Vascular Surgery

Discussion in 'Surgery and Surgical Subspecialties' started by Vash311, Jun 13, 2002.

  1. Vash311

    Vash311 Senior Member
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    What exactly does this surg. specialty entail as far as procedures? Also, what's the outlook, pay scale, lifestyle, etc. of this field? Thanks!
     
  2. Winged Scapula

    Winged Scapula Cougariffic!
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    Seeing as I'm between patients in Vascular Surgery Clinic ("dead toe Thursday" <img border="0" title="" alt="[Wink]" src="wink.gif" /> ) I thought I'd take some time to answer.

    The range of procedures done by a vascular surgeon is fairly broad, the include (but are not limited to), the following:

    bypass grafting - upper and lower extremity, and abdominal compartment (ie, fem-pops, aorto-biiliac, aorto-fem-fem, axillary-fem, etc.)
    aneurysm repair - most typically, abdominal aortic aneurysms
    carotid endartectomy
    varicose vein stripping/ligation/sclerotherapy
    amputations (generally, toes and legs)
    debridement of multiple toes in various stages of gangrene; multiple dressing changes
    placement of vascular access devices, or AV fistula placement

    Our surgeons here work closely with the Interventional Radiologists, CT Surgeons and Vascular lab techs. While generally the hours are not too bad, the very *REAL* possibility of emergencies and grafts going down on you means that you can often be in the OR after hours/on weekends. It is EXTREMELY painful to see a graft fail after a 7 hour bypass operation (get yourself some comfy shoes and compression stockings, you'll NEED them as a vascular surgeon) and know that you need to go back to the OR urgently for repair. Clinics are painful because you see an endless succession of people in various stages of venous ulceration, arterial disease and with dead toes/feet. Hope you like Diabetics - most of your patients will be one. Hope you like amputations - you'll be salaming patients right and left.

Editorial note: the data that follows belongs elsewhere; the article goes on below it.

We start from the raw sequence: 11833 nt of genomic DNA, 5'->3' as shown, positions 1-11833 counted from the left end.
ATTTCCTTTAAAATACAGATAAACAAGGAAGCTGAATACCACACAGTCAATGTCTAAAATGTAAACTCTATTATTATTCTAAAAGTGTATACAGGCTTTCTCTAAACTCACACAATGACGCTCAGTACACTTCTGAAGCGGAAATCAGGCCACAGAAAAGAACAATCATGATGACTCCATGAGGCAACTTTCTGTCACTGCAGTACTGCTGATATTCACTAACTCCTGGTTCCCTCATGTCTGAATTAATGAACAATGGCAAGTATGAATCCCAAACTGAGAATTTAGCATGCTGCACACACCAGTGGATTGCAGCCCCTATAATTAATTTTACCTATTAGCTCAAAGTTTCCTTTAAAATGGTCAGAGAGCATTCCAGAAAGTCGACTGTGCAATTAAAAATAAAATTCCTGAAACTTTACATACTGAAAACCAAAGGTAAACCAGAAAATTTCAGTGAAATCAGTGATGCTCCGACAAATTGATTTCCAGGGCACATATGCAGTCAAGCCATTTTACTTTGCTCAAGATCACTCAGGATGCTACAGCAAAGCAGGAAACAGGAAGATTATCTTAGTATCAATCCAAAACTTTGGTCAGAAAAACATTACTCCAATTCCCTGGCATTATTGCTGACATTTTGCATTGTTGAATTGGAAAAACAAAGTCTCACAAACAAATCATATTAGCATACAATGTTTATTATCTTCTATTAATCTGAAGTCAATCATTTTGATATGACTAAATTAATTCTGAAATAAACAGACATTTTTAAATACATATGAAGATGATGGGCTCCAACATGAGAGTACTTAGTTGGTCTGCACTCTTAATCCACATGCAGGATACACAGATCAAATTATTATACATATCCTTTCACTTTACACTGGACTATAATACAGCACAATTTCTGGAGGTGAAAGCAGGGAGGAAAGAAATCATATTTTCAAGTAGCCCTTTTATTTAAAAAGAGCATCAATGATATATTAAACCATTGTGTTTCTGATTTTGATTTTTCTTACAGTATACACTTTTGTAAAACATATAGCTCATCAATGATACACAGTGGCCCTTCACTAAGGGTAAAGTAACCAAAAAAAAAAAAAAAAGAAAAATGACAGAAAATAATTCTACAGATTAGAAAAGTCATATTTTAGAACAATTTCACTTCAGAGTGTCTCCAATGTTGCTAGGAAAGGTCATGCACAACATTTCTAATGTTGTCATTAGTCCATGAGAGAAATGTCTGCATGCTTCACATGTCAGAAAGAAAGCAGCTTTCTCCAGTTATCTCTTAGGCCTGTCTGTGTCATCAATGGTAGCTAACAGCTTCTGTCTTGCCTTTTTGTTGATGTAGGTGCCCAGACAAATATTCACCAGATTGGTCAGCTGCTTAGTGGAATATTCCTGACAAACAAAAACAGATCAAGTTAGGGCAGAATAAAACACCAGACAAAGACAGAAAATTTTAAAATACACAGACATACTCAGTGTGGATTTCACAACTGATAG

Vascular is a very important surgical specialty and they serve a great purpose; its just not for me (as you can tell)!
     
  3. droliver

    Moderator Emeritus 10+ Year Member

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    A number of vascular surgeons will also do general surgery case as part of their practice as well. Endovascular procedures are clearly the future for vascular surgery & will likely replace many of the traditional proximal bypasses of the lower extremities. Future generations of vascular surgeons will likely spend more time in endovascular equipped OR suites under fluro than they will be doing many of the open,traditional procedures.

    Vascular surgery is traditionally a very lucrative field, but the hours in practice are long & ischemic limbs ALWAYS present @ about 2am :) . I'm like Kimberli, I like doing vascular cases & I feel I'm pretty good @ it, but it just is not my bag
     

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